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This paper studies the propagation of free, long waves on a potential vorticity front in the presence of a vertical coast, using a
-layer, quasi-geostrophic model with piecewise-constant potential vorticity. The coastal boundary induces flow through image vorticity and a Kelvin wave, either of which can reinforce or oppose the Rossby wave dynamics at the front. The behaviour of the front depends strongly on the relative strengths of these three mechanisms, which are explicit in our model. The richest behaviour, which includes kink solitons (under-compressive shocks) and compound-wave structures, occurs in the regime where vortical effects are dominant. The evolution of the front is described by a fully nonlinear finite-amplitude equation including first-order dispersive effects, which is related to the modified Korteweg–de Vries equation. The different behaviours are classified using the canonical example of the Riemann problem, which we analyse using El’s technique of ‘dispersive shock-fitting’. Contour-dynamic simulations show that the dispersive long-wave theory captures the behaviour of the full quasi-geostrophic system to a high degree of accuracy.
The role of silicon (Si) in alleviating the effects of biotic and abiotic stresses, including defence against insect herbivores, in plants is widely reported. Si defence against insect herbivores is overwhelmingly studied in grasses (especially the cereals), many of which are hyper-accumulators of Si. Despite being neglected, legumes such as soybean (Glycine max) have the capacity to control Si accumulation and benefit from increased Si supply. We tested how Si supplementation via potassium, sodium or calcium silicate affected a soybean pest, the native budworm Helicoverpa punctigera Wallengren (Lepidoptera: Noctuidae). Herbivory reduced leaf biomass similarly in Si-supplemented (+Si) and non-supplemented (–Si) plants (c. 29 and 23%, respectively) relative to herbivore-free plants. Both Si supplementation and herbivory increased leaf Si concentrations. In relative terms, herbivores induced Si uptake by c. 19% in both +Si and –Si plants. All Si treatments reduced H. punctigera relative growth rates (RGR) to a similar extent for potassium (−41%), sodium (−49%) and calcium (−48%) silicate. Moreover, there was a strong negative correlation between Si accumulation in leaves and herbivore RGR. To our knowledge, this is only the second report of Si-based herbivore defence in soybean; the rapid increase in leaf Si following herbivory being indicative of an induced defence. Taken together with the other benefits of Si supplementation of legumes, Si could prove an effective herbivore defence in legumes as well as grasses.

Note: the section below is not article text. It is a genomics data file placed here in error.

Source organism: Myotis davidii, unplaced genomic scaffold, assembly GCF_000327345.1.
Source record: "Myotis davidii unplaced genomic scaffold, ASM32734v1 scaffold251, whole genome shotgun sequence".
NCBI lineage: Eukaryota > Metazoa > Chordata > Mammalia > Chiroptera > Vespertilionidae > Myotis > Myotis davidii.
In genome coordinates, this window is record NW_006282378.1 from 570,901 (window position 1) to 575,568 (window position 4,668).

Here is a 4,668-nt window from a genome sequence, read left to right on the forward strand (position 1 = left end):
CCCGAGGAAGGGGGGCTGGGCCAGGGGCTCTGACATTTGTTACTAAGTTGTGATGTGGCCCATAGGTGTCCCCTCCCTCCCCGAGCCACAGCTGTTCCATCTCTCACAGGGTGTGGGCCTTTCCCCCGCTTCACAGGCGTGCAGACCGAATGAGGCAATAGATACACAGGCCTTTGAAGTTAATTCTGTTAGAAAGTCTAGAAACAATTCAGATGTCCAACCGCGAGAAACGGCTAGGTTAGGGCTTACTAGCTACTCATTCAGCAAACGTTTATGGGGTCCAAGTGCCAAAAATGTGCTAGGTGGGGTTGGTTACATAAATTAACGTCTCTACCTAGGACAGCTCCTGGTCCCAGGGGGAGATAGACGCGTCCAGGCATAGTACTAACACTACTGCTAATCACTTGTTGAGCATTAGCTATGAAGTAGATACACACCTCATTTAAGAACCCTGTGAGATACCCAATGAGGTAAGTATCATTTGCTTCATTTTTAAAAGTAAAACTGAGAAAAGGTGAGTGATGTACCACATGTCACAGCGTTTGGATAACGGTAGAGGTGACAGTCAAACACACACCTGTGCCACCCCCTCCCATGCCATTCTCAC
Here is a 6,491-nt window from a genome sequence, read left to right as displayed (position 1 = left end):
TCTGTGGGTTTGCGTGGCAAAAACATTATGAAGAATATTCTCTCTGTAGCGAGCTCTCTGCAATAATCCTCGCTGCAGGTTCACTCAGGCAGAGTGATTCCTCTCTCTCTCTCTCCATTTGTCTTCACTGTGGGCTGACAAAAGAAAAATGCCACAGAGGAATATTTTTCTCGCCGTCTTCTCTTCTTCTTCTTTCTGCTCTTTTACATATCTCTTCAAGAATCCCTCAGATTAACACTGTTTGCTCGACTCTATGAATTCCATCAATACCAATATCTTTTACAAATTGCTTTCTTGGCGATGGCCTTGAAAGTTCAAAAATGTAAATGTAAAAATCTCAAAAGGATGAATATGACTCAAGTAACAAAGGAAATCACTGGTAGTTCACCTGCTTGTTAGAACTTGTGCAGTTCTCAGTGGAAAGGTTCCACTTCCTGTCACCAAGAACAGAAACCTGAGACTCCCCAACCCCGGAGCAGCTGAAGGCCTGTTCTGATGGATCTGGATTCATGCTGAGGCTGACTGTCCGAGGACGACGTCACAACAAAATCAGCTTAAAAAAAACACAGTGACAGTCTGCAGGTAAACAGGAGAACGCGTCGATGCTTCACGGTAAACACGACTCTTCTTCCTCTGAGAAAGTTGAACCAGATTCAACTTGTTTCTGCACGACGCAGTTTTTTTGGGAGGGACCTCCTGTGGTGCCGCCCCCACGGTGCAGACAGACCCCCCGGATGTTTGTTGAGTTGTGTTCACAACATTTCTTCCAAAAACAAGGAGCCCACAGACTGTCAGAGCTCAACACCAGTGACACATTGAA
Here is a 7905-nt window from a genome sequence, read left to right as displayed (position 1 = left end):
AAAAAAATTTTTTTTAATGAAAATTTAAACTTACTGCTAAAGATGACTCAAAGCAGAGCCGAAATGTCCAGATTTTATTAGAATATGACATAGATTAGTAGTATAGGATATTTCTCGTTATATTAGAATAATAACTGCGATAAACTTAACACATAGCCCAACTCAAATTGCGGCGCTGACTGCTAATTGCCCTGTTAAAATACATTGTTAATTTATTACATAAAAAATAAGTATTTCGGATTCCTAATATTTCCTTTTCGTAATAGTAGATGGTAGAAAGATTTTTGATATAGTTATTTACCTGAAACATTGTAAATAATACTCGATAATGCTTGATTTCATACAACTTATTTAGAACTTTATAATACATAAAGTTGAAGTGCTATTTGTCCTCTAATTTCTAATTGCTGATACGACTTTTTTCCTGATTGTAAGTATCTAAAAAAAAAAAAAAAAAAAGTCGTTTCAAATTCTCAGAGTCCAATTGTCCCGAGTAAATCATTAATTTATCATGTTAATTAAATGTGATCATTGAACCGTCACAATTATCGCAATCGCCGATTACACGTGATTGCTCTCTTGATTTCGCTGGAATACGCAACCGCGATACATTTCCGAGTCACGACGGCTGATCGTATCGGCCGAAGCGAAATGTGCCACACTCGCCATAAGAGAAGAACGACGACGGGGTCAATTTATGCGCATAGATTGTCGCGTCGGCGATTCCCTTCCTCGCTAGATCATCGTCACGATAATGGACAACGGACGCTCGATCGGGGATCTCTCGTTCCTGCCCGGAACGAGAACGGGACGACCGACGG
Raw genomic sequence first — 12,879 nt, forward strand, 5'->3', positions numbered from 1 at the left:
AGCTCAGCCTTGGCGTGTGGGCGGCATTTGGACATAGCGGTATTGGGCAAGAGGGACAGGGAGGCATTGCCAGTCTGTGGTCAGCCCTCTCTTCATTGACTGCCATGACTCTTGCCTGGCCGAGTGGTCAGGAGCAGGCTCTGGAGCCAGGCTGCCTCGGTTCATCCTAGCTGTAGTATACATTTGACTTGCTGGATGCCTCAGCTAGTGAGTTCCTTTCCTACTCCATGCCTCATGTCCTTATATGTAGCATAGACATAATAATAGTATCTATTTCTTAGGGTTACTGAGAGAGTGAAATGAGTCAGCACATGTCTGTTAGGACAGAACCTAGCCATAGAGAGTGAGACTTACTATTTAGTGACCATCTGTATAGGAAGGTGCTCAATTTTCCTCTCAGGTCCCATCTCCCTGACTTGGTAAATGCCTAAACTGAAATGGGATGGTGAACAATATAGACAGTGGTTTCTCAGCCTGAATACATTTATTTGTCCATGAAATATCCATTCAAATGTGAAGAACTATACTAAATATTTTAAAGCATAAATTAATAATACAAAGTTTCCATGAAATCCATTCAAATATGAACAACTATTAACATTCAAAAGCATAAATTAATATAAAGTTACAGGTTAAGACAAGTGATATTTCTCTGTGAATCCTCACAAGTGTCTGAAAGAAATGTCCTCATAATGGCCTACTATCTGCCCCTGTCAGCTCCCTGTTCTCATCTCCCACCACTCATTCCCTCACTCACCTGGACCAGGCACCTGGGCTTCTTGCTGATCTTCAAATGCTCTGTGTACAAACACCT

The first Laser-Induced Breakdown Spectroscopy (LIBS) instrument for extraterrestrial applications is part of the ChemCam instrument suite onboard the Curiosity Mars rover. ChemCam may be used in a number of operational modes depending on the science questions of interest, including active (with laser) and passive (spectrometers only) modes, and there is important synergy between ChemCam and other payload instruments. Notable discoveries made with ChemCam LIBS data include the characterization of hydrogen in rocks and soils, discovery of boron on Mars, and characterization of other trace elements (Li, F, Rb, Sr, Ba) that were previously never or rarely quantified on Mars, depth-dependent chemical trends on rock surfaces, and a much broader range of bulk-rock chemical compositions than was previously recognized, including highly evolved igneous rocks. In addition to ChemCam, another LIBS instrument is slated to fly to Mars on the Mars 2020 rover mission as part of the combined Raman-LIBS SuperCam instrument.
Multispectral imaging – the acquisition of spatially contiguous imaging data in a modest number (~3–16) of spectral bandpasses – has proven to be a powerful technique for augmenting panchromatic imaging observations on Mars focused on geologic and/or atmospheric context. Specifically, multispectral imaging using modern digital CCD photodetectors and narrowband filters in the 400–1100 nm wavelength region on the Mars Pathfinder, Mars Exploration Rover, Phoenix, and Mars Science Laboratory missions has provided new information on the composition and mineralogy of fine-grained regolith components (dust, soils, sand, spherules, coatings), rocky surface regions (cobbles, pebbles, boulders, outcrops, and fracture-filling veins), meteorites, and airborne dust and other aerosols. Here we review recent scientific results from Mars surface-based multispectral imaging investigations, including the ways that these observations have been used in concert with other kinds of measurements to enhance the overall scientific return from Mars surface missions.